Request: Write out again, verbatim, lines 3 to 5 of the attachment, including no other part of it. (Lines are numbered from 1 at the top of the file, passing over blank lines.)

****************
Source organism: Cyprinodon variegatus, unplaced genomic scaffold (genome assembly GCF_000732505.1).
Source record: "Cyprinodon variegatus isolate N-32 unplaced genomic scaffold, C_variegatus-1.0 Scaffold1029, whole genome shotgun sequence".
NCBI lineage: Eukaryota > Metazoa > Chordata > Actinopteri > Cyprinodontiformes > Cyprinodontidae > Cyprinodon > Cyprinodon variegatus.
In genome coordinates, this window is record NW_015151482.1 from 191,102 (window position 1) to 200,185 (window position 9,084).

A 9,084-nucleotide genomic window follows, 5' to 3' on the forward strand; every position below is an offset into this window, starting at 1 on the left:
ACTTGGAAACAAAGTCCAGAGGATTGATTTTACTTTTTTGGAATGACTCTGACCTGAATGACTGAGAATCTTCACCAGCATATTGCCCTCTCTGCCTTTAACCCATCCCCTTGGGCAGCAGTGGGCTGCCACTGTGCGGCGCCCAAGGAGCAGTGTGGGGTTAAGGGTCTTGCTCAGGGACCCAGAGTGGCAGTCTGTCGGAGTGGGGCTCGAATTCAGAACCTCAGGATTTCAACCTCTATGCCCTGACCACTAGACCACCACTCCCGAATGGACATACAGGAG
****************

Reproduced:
NCBI lineage: Eukaryota > Metazoa > Chordata > Actinopteri > Cyprinodontiformes > Cyprinodontidae > Cyprinodon > Cyprinodon variegatus.
In genome coordinates, this window is record NW_015151482.1 from 191,102 (window position 1) to 200,185 (window position 9,084).

A 9,084-nucleotide genomic window follows, 5' to 3' on the forward strand; every position below is an offset into this window, starting at 1 on the left: